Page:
Now, the PropertyShark Web site has about 100,000 registered users and boasts one of the most expansive collections of free online real estate data for the New York City area. Registration is free to access most of the site’s features, and its advanced users — among them are real estate investors, developers, brokers and other professionals — purchase annual subscriptions for about $500.

PropertyShark mines data from a variety of public and other sources, and presents it with richly layered maps and statistics. There’s a mind-boggling amount of information, including for-sale property listings and reports, foreclosure listings, comparable sales data, and maps that include building outlines, zoning types, air rights, flood maps, house numbers and much more.

“In one sense, you might say the real estate industry shot itself in the foot by creating this problem, this lack of transparency I felt I had to go out and solve,” Haines said. In his eyes, Haines said, fellow innovator Zillow is responding to that same lack of transparency.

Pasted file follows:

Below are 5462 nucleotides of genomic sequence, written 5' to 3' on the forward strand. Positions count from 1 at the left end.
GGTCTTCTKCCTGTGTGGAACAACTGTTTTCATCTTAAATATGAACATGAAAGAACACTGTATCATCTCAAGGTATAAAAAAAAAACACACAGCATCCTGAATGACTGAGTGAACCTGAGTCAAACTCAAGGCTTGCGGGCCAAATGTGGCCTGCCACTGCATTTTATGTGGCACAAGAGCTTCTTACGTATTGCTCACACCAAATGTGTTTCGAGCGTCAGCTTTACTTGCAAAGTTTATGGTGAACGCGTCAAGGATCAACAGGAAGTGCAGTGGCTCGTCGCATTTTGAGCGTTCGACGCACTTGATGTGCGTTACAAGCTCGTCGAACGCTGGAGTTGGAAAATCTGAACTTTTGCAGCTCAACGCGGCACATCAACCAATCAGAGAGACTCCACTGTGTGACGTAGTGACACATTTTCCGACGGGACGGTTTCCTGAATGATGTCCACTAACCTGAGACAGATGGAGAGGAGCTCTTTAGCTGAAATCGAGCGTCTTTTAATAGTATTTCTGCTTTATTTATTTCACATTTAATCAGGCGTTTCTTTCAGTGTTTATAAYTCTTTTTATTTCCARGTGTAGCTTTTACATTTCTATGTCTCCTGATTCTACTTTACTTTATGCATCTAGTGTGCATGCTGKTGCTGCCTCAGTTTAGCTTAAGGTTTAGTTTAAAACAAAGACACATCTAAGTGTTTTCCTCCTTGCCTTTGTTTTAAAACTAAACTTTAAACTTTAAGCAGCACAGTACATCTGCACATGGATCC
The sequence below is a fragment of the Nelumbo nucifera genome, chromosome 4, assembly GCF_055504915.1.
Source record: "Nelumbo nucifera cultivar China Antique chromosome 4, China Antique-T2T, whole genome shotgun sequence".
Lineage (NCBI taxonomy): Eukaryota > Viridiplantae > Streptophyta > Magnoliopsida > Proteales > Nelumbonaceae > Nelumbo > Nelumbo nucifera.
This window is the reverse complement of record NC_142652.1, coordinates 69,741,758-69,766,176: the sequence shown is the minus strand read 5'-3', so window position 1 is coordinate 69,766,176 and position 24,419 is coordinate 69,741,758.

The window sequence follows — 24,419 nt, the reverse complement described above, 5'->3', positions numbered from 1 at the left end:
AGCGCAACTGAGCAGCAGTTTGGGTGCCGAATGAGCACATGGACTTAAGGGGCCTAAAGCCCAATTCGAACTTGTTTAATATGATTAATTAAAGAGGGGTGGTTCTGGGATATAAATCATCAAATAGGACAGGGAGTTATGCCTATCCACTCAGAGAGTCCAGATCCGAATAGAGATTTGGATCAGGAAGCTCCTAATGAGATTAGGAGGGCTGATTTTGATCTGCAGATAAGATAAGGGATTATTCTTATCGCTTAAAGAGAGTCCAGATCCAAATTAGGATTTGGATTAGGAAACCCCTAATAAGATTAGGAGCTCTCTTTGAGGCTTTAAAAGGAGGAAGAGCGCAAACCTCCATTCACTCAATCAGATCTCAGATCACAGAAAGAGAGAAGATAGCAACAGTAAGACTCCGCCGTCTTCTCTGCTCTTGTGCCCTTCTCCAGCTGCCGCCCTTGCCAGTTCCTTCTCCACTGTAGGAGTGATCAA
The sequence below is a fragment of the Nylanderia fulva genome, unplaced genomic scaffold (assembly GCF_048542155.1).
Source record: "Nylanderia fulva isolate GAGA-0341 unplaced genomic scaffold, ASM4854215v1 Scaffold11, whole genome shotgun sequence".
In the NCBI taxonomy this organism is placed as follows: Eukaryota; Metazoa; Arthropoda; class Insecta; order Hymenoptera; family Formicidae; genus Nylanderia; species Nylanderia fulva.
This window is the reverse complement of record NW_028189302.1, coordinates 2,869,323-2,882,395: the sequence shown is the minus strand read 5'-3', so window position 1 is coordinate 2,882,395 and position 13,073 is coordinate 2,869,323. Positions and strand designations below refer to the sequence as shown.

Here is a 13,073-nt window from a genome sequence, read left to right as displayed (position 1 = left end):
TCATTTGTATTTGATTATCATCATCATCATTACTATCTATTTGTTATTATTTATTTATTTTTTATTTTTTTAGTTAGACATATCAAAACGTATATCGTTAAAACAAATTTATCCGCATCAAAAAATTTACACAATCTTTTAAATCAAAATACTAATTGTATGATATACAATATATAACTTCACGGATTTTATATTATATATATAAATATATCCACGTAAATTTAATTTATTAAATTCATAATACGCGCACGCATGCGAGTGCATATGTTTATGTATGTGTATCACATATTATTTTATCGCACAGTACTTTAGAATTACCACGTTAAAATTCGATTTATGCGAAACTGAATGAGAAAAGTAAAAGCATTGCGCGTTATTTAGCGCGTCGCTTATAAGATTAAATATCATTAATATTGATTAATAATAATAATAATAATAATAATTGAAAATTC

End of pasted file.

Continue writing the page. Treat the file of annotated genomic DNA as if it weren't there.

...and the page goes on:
Zillow offers free home-value estimates and data on more than 60 million houses in the United States. After a year of speculation and buzz, Zillow.com launched in beta in February – and promptly crashed thanks to the hordes of curious consumers and industry professionals checking it out.

Site users can go to Zillow.com and enter their address to get their home’s “Zestimate,” the term the company is using for home-valuation estimates calculated through Zillow. The “Zestimates” are updated daily using the company’s compiled public data and an algorithm created by its statisticians to reflect the current market value.

A look at Zillow’s pedigree reveals much about its philosophy.

“All of our experience is on consumer-focused ideas,” said Jorrit Van der Meulen, vice president of Zillow.

He was referring to the fact that Zillow’s founder and CEO Richard Barton is well known for creating online travel giant Expedia, which transformed the traditional travel industry by using the Internet to offer travel information directly to consumers. Many of Zillow’s team members worked at Expedia.